Gimple and his writers have great imagination for expanding the world. The ideas they keep churning up keep drawing me back after so many times I’ve vowed to quit. But as I reflect on the horror of the final minutes and the cliffhanger, I have zero interest in playing the “who’s gonna die?” deadpool game everyone else is playing. My job requires me to give you a theory. It’s Abraham (Michael Cudlitz). The clue: when he defiantly stiffened up during Negan’s picking process, an action that the camera, simulating the victim, replicated during the beating itself. But I also just don’t care. Isn’t that awful? I should be “pissing my pants” for these people, to borrow from Negan. Instead, my eyes are as dry as that “future serial killer” Carl (Chandler Riggs). I blame the mismanagement of characters and stakes in season 6. The moral ambiguity in the conflict between Alexandria and The Saviors was compelling on a conceptual level, but it was undermined on a performance level. The Saviors were played as sadistic bullies, while Negan was played as a charismatic, enlightened psychopath. The Team Rick-Team Negan moral equivalency is a rigged game, just like the leading trap that Negan crafted in the finale. AMC clearly wants us to keep ‘shipping our “heroes,” no matter how “anti-hero” they become. I liked the idea of someone rejecting Rick’s course of action on moral, spiritual and personal grounds. I even understand why you’d choose Badass Carol to be the vessel for that turn. But it was so sudden, so poorly developed, it came off like the show was just trying to give something for Carol to do. I felt that way about almost all the characters this season. Season 6 really was Batman v. Superman, a no-fun franchise clock-puncher beholden to a tired, cynical tone and glitchy with buggy strategies for how to entertain. Maybe the writers are tapped out. Maybe these characters are burned out. (Which is a shame: these actors work damn hard for this show.) Or maybe this is what happens when a creative enterprise gets held hostage by adaptation, fan-service, and a force of antagonism whose alleged power was superficially affirmed by the finale but largely negated by everything that came before it. In the comics, the issue after Negan’s battering debut begins with him asking the survivors (and us) a question: “What? Was the joke not funny?” Not really. Certainly not here. But we were asking for it, I guess.
On Negan’s comic-book introduction as commentary on Big Character Death. When Negan entered the picture in issue 100 of Robert Kirkman’s comic book, he made quite a show of picking someone to kill, just as he did in “Last Day On Earth.” But he was more meta about it, narrating his deliberations with a theatrical knowingness not unlike another self-aware “merc with a mouth,” Deadpool. His rambling made no sense to Rick and company, but it made perfect sense to the reader, because it was really the writer, Kirkman, voicing his rationale (and anxieties) to his readers. Negan explained that he couldn’t kill the mom. That would be too heartbreaking. He couldn’t kill the people of color. “I’ve been called a lot of things, but I’d never want to be called a racist.” He couldn’t kill Carl. “I can’t kill you before your story ends. Too f—ing interesting.” Rick? No: he’s the hero, and killing would have too many undesirable and potentially destabilizing consequences. Still, someone had to die. Negan’s reputation demanded it, just as The Walking Dead’s pitiless anyone-can-die rep demanded it. Stumped (or pretending to be), Negan smiled and made a disingenuous declaration: “I simply cannot f—ing decide!” And so he played “Eeny Meenie Miny Moe” and chose his victim at random. But there’s nothing random about this at all: it’s all Kirkman.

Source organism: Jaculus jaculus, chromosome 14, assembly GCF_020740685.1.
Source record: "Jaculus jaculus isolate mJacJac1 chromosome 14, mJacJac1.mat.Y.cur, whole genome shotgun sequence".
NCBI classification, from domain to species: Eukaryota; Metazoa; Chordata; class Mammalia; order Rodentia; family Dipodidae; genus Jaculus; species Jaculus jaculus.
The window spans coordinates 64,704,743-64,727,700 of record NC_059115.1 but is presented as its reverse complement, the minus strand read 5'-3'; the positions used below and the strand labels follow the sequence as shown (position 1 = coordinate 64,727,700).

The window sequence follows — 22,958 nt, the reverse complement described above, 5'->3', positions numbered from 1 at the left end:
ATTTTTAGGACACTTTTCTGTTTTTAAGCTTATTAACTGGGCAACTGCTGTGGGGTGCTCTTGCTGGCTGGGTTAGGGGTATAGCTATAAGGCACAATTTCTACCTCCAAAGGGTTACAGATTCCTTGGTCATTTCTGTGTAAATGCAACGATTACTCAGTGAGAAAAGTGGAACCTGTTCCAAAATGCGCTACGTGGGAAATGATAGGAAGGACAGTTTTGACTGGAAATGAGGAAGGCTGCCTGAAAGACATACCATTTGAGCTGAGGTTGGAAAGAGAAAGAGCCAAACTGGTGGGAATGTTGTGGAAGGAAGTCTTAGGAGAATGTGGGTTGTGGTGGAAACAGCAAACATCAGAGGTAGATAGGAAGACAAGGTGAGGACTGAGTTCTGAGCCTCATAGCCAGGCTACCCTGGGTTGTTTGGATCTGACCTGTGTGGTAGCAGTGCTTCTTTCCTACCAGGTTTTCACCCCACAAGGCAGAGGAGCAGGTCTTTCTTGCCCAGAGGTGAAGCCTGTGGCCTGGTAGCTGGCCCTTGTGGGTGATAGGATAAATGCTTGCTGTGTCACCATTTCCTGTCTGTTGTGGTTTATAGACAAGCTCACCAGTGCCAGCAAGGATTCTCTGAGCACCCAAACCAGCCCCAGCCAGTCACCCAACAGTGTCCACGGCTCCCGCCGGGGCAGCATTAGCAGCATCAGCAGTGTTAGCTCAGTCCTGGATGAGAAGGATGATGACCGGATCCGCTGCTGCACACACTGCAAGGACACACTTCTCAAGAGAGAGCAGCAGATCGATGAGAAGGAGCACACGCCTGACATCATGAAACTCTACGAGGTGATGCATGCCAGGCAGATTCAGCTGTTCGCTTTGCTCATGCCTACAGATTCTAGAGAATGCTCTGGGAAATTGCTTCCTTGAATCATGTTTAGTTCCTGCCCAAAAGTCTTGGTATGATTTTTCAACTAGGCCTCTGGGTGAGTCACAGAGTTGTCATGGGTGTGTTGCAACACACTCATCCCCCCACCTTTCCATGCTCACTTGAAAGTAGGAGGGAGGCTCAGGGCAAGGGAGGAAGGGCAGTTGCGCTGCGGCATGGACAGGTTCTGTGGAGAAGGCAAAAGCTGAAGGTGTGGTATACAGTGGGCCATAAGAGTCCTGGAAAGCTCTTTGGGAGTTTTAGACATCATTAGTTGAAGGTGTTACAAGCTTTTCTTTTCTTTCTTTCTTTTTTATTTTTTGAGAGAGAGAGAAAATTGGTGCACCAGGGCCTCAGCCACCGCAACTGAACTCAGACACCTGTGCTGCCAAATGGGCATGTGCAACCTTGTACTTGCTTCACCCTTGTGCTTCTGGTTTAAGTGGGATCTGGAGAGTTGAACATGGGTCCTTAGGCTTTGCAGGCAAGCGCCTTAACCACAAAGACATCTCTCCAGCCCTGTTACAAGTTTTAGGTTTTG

Deleted ‘graph/Micro-Essay: 2016 is shaping up to be a banner year for the anti-hero takeover of comic-book pop. Like Rick and company, our superheroes are becoming inglorious bastards for whom V is mostly for vendetta, not virtue. The only variable is a sense of humor. Deadpool, a trauma-spawned perpetual-motion war machine of violence, vengeance, and glib irreverence, set the tone. The Punisher of Daredevil season 2 and the Batman (and, for many, the Superman) of Batman v. Superman continued it, grimly and glumly and with God on the brain. The moral of both stories, again like The Walking Dead and many others, was an eschewing of anti-hero nihilism, even as they entertained us by wallowing in it, and left unanswered the burning question: what does it mean to be a hero — a good one — in modern times? Soon, AMC’s Preacher — adapted from the outrageously sacrilegious Vertigo comic — will further the murky mingling of spiritual complaint and vigilante chic with a furious, chain-smoking reverend with superpowers who vengefully hunts for a God who has seemingly abandoned his creation. This year’s comic book heroes are sour Jobs unhinged by catastrophe or pissed at God or country and impatient for justice and restoration and glory. They’re at war with themselves and with each other, or so Marvel’s Captain America: Civil War seems to suggest, and in their grief and confusion are susceptible to the promises of dark power and once-and-for-all score settling, or so the trailers X-Men: Apocalypse tell me. Or maybe it’s just that desperate times call for desperate measures. Suicide Squad will give us a crew of villains recruited to meet the need of a moment that apparently requires a down and dirty kind of law enforcement. Even Greg Berlanti, a standard bearer for joy and goodness and optimism in superhero pop, participates in this trend with a new show that sums up the current disorientation: DC’s Legends of Tomorrow is about a motley crew of heroes and villains bouncing around time, hunting Vandal Savage, an eternal, pernicious devil responsible for all kinds of historical misery. They aim to murder him. You wonder if perhaps their anti-heroic journey is about learning a better way to respond to the problem of evil.